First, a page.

At the end of last August, the Rev. James Altman, the pastor of St. James the Less Parish in La Crosse, Wis., uploaded a video to YouTube that has been viewed over 1.2 million times. The video’s title voiced what an increasing number of Catholic bishops and priests were saying in the run-up to the presidential election: “You Cannot be a Catholic and a Democrat.”
“Their party platform absolutely is against everything the Catholic Church teaches,” said Father Altman, as music from Beethoven’s Symphony No. 7 swelled in the background. “So just quit pretending that you’re Catholic and vote Democrat. Repent of your support of that party and its platform or face the fires of hell.”
(Full disclosure: Father Altman referred to me as a “hyper-confusion spreading heretic” in the same video.)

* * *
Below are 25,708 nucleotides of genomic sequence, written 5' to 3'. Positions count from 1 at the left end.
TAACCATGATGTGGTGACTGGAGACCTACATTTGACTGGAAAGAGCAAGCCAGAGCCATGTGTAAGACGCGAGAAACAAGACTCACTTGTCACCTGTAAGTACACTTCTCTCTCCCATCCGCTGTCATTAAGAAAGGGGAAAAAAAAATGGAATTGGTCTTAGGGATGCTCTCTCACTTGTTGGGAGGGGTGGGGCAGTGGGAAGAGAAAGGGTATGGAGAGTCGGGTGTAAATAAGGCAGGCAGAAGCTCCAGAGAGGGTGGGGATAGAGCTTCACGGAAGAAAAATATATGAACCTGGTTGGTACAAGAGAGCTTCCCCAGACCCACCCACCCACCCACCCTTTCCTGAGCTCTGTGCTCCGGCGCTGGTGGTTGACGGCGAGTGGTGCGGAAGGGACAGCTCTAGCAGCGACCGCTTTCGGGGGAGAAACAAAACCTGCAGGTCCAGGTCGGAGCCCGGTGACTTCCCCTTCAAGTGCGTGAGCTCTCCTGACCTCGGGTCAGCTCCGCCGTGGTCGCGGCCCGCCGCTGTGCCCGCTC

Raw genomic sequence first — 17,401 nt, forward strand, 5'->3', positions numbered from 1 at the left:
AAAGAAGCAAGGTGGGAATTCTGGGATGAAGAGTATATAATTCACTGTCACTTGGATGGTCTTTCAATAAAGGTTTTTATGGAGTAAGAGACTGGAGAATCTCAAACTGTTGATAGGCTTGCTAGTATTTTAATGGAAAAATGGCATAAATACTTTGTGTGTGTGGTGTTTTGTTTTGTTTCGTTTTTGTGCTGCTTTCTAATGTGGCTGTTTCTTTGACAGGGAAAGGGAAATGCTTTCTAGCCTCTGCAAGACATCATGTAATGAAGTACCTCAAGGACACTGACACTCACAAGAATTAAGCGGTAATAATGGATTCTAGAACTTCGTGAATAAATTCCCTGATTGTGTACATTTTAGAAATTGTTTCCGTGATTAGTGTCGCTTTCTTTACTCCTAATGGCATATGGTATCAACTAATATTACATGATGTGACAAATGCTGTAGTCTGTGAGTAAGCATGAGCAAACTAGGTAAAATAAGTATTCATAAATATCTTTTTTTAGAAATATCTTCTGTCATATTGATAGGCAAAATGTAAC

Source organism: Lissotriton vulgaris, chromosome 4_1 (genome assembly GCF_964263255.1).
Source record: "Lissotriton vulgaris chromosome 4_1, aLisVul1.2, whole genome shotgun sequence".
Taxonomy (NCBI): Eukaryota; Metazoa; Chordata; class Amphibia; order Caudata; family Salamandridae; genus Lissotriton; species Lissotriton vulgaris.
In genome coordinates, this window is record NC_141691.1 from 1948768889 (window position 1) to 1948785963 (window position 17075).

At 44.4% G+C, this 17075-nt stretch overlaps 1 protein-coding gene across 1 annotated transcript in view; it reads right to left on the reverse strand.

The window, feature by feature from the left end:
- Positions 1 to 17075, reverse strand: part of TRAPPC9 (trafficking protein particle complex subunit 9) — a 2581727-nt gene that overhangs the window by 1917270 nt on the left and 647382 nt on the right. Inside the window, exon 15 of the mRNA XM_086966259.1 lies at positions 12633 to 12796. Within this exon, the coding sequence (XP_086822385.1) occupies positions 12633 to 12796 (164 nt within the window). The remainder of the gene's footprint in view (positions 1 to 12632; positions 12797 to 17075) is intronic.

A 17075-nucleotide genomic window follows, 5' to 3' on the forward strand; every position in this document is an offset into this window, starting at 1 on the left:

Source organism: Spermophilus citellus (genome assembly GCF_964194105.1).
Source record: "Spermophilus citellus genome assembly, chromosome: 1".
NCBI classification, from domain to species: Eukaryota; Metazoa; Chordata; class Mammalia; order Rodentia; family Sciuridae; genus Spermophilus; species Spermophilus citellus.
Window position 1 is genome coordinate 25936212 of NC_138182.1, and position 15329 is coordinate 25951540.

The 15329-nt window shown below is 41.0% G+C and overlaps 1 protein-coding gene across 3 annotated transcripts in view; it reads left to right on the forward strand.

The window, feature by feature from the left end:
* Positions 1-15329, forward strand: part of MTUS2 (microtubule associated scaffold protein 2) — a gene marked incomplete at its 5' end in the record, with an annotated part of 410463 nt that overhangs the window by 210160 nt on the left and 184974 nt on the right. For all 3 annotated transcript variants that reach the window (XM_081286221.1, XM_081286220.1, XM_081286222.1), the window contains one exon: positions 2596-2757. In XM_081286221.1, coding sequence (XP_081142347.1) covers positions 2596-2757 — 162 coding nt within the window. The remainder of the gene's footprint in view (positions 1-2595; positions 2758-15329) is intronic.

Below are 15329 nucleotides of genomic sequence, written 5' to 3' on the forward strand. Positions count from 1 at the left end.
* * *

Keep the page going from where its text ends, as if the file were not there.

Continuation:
Incorrect moral reasoning
There are traditional restrictions on Catholic clergy endorsing political candidates. The U.S. Conference of Catholic Bishops’ document on voting, “Faithful Citizenship,” states that the church should refrain from endorsing parties or candidates. As Pope Francis has said, the church is called “to form consciences, not to replace them.” More bluntly, a Vatican directive from 1994 says that a priest “ought to refrain from actively engaging himself in politics.”
The response of the local bishop to Father Altman’s video, however, was mixed. Bishop William Patrick Callahan released a written statement saying that while the tone was so “angry and judgmental” that it caused scandal, he understood “the undeniable truth that motivates [Father Altman’s] message.” He added that penalties might be applied if Father Altman did not respond to the bishop’s “fraternal correction.”
To continue reading this article please go to America Magazine.
With thanks to James Martin SJ and America.